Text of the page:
|Publication number||US7781961 B2|
|Application number||US 11/574,419|
|Publication date||Aug 24, 2010|
|Filing date||Aug 30, 2005|
|Priority date||Aug 31, 2004|
|Also published as||DE102004042461A1, US20090051271, WO2006024278A1|
|Publication number||11574419, 574419, PCT/2005/1515, PCT/DE/2005/001515, PCT/DE/2005/01515, PCT/DE/5/001515, PCT/DE/5/01515, PCT/DE2005/001515, PCT/DE2005/01515, PCT/DE2005001515, PCT/DE200501515, PCT/DE5/001515, PCT/DE5/01515, PCT/DE5001515, PCT/DE501515, US 7781961 B2, US 7781961B2, US-B2-7781961, US7781961 B2, US7781961B2|
|Inventors||Jan Birnstock, Martin Vehse, Karl Leo|
|Original Assignee||Novaled Ag|
|Export Citation||BiBTeX, EndNote, RefMan|
|Patent Citations (47), Non-Patent Citations (21), Referenced by (1), Classifications (7), Legal Events (2)|
|External Links: USPTO, USPTO Assignment, Espacenet|
The invention relates to a top emitting, electroluminescent component and to a method for producing it.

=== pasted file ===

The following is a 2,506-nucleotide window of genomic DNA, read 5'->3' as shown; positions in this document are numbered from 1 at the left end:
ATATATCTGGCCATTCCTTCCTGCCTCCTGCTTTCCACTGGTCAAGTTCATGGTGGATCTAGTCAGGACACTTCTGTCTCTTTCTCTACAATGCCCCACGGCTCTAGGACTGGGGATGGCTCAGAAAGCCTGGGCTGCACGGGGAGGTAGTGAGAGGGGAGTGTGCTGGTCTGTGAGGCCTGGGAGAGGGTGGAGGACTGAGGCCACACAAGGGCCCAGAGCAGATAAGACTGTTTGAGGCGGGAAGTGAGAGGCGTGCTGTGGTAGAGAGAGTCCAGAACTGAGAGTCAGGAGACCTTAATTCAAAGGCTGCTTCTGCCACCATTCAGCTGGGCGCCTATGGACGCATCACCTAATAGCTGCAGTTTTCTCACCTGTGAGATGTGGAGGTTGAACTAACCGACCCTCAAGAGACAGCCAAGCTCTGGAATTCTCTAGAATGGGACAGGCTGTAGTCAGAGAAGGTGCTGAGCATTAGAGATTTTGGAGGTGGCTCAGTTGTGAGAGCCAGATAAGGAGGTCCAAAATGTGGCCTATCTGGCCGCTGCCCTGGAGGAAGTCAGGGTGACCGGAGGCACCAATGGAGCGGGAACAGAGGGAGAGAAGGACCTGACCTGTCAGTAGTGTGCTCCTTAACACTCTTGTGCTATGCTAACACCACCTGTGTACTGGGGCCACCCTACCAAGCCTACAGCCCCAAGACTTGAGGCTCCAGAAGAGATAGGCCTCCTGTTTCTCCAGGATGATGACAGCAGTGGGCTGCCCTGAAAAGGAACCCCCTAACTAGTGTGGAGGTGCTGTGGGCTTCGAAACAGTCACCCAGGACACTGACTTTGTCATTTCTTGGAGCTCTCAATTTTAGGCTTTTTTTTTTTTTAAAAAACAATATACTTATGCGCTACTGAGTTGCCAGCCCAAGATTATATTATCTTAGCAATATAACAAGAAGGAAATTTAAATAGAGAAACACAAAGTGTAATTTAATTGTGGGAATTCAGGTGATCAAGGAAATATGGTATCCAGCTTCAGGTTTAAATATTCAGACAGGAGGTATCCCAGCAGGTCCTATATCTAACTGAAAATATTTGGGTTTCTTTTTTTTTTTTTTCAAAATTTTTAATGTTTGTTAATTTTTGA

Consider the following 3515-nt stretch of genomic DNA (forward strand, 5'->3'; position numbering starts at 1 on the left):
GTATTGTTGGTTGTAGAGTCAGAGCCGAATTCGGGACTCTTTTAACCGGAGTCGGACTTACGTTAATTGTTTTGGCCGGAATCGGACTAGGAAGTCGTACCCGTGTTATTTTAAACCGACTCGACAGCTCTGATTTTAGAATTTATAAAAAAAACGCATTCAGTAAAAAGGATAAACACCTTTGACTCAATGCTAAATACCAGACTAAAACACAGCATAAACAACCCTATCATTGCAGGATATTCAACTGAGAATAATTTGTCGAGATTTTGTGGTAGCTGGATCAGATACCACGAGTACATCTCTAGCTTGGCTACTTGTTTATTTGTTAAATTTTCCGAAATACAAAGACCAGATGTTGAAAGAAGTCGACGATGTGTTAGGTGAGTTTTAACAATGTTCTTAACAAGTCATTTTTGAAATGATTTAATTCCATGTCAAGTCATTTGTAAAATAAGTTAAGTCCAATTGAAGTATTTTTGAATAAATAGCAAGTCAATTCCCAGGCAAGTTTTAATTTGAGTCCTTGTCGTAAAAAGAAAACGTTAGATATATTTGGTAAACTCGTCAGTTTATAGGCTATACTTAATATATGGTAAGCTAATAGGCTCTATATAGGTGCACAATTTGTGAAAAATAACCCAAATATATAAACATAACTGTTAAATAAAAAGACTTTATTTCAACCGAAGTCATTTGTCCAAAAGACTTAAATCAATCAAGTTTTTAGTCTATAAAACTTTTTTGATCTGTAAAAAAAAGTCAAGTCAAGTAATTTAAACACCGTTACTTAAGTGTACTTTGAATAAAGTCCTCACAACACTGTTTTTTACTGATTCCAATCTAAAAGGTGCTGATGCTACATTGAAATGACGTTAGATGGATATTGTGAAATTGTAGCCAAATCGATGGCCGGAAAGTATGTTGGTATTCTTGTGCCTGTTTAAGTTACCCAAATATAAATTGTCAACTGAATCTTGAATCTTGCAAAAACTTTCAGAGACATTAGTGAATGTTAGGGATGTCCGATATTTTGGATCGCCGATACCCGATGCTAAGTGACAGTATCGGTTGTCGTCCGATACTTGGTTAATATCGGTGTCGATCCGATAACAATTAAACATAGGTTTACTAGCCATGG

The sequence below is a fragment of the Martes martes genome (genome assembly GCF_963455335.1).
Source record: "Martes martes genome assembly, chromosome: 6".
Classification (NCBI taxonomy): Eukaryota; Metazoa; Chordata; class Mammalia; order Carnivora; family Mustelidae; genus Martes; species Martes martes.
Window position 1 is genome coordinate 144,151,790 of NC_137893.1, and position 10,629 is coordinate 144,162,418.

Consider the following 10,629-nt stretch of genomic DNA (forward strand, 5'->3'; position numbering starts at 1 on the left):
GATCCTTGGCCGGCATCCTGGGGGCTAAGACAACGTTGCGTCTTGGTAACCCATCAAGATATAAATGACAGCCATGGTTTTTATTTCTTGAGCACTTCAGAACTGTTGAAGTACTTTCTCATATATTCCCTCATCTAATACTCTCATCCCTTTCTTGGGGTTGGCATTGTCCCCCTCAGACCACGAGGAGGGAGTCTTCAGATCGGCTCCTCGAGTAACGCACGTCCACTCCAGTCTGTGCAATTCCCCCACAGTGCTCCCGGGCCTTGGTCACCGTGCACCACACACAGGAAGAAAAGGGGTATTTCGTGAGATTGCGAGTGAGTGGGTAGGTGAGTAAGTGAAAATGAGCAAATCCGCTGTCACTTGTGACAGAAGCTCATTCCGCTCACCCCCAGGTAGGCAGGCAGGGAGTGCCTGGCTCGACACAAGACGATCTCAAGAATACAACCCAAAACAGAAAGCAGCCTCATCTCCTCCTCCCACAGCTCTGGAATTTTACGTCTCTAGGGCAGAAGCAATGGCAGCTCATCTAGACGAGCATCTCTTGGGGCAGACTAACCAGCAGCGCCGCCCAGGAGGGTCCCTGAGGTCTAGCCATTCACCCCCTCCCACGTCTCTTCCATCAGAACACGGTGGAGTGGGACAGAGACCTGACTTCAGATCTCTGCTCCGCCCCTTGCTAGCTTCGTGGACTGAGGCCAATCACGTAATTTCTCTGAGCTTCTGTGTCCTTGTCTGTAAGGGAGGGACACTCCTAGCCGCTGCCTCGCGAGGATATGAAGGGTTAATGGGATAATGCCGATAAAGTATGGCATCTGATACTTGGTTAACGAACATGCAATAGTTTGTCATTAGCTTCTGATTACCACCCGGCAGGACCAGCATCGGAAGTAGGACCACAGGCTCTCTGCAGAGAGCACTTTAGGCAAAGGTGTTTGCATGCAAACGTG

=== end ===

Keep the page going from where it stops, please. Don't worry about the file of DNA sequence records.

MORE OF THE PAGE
In recent years a high demand has developed for ever smaller, space-saving, light and cost-effective display modules and displays for fast and adequate visualization of data. In the field of flat screens for notebooks, mobile telephones and digital cameras, LCDs (liquid crystal displays) are still predominant at the present time. However, they have some disadvantages, such as the great angular dependence of contrast and colours, slow response times in the event of picture and contrast change, and a low efficiency caused by a multiplicity of filters and polarizers, so that comparatively high energies have to be used for obtaining the required luminous intensity. In this respect, there is a high demand for small high-resolution and power-saving screens with improved presentation properties. Displays based on organic light-emitting diodes (OLEDs) represent an alternative to LCDs since they themselves comprise light-emitting pixels and, consequently, do not have any backlighting. They can be produced in the form of a film, for example, flexibly and thin with low production costs and can be operated with a comparatively low expenditure of energy. With their low operating voltage, the high energy efficiency and also the possibility of producing planar emitting components for the emission of any desired colours, OLEDs are also suitable for application in illumination elements.